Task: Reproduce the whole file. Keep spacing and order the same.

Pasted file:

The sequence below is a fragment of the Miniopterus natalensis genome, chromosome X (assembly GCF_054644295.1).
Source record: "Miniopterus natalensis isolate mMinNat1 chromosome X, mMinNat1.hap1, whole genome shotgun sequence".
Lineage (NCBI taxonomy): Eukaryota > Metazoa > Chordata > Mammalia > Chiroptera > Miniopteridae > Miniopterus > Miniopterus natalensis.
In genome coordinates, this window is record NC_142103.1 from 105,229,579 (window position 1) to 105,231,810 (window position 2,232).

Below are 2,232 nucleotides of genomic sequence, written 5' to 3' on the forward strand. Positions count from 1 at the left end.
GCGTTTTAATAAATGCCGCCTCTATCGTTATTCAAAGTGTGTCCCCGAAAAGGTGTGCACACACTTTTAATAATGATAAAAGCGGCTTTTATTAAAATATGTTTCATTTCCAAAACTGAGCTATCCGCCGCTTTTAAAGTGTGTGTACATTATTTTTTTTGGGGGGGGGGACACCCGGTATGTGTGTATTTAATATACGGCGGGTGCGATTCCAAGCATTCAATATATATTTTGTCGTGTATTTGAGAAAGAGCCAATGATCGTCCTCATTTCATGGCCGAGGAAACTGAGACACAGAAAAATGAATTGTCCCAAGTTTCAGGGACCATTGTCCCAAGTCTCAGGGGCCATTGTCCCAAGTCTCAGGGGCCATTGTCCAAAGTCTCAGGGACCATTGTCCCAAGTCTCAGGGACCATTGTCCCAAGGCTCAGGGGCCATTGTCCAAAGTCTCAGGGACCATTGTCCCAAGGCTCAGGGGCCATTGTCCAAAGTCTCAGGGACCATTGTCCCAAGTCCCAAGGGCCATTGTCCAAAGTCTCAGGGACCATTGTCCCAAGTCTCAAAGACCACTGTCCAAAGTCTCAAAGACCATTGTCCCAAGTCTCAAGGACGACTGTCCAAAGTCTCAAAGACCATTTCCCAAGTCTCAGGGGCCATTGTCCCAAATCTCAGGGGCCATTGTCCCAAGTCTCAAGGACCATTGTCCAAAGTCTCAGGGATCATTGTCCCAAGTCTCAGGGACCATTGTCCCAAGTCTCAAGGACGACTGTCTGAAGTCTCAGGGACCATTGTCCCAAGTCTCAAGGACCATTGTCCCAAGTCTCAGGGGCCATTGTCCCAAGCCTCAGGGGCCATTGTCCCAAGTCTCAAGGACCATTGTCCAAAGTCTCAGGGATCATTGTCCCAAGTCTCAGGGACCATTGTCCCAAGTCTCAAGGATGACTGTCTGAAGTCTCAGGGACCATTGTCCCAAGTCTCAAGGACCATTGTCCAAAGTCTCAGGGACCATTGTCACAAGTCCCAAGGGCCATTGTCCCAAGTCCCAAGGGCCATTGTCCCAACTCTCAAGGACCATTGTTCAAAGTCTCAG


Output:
The sequence below is a fragment of the Miniopterus natalensis genome, chromosome X (assembly GCF_054644295.1).
Source record: "Miniopterus natalensis isolate mMinNat1 chromosome X, mMinNat1.hap1, whole genome shotgun sequence".
Lineage (NCBI taxonomy): Eukaryota > Metazoa > Chordata > Mammalia > Chiroptera > Miniopteridae > Miniopterus > Miniopterus natalensis.
In genome coordinates, this window is record NC_142103.1 from 105,229,579 (window position 1) to 105,231,810 (window position 2,232).

Below are 2,232 nucleotides of genomic sequence, written 5' to 3' on the forward strand. Positions count from 1 at the left end.
GCGTTTTAATAAATGCCGCCTCTATCGTTATTCAAAGTGTGTCCCCGAAAAGGTGTGCACACACTTTTAATAATGATAAAAGCGGCTTTTATTAAAATATGTTTCATTTCCAAAACTGAGCTATCCGCCGCTTTTAAAGTGTGTGTACATTATTTTTTTTGGGGGGGGGGACACCCGGTATGTGTGTATTTAATATACGGCGGGTGCGATTCCAAGCATTCAATATATATTTTGTCGTGTATTTGAGAAAGAGCCAATGATCGTCCTCATTTCATGGCCGAGGAAACTGAGACACAGAAAAATGAATTGTCCCAAGTTTCAGGGACCATTGTCCCAAGTCTCAGGGGCCATTGTCCCAAGTCTCAGGGGCCATTGTCCAAAGTCTCAGGGACCATTGTCCCAAGTCTCAGGGACCATTGTCCCAAGGCTCAGGGGCCATTGTCCAAAGTCTCAGGGACCATTGTCCCAAGGCTCAGGGGCCATTGTCCAAAGTCTCAGGGACCATTGTCCCAAGTCCCAAGGGCCATTGTCCAAAGTCTCAGGGACCATTGTCCCAAGTCTCAAAGACCACTGTCCAAAGTCTCAAAGACCATTGTCCCAAGTCTCAAGGACGACTGTCCAAAGTCTCAAAGACCATTTCCCAAGTCTCAGGGGCCATTGTCCCAAATCTCAGGGGCCATTGTCCCAAGTCTCAAGGACCATTGTCCAAAGTCTCAGGGATCATTGTCCCAAGTCTCAGGGACCATTGTCCCAAGTCTCAAGGACGACTGTCTGAAGTCTCAGGGACCATTGTCCCAAGTCTCAAGGACCATTGTCCCAAGTCTCAGGGGCCATTGTCCCAAGCCTCAGGGGCCATTGTCCCAAGTCTCAAGGACCATTGTCCAAAGTCTCAGGGATCATTGTCCCAAGTCTCAGGGACCATTGTCCCAAGTCTCAAGGATGACTGTCTGAAGTCTCAGGGACCATTGTCCCAAGTCTCAAGGACCATTGTCCAAAGTCTCAGGGACCATTGTCACAAGTCCCAAGGGCCATTGTCCCAAGTCCCAAGGGCCATTGTCCCAACTCTCAAGGACCATTGTTCAAAGTCTCAG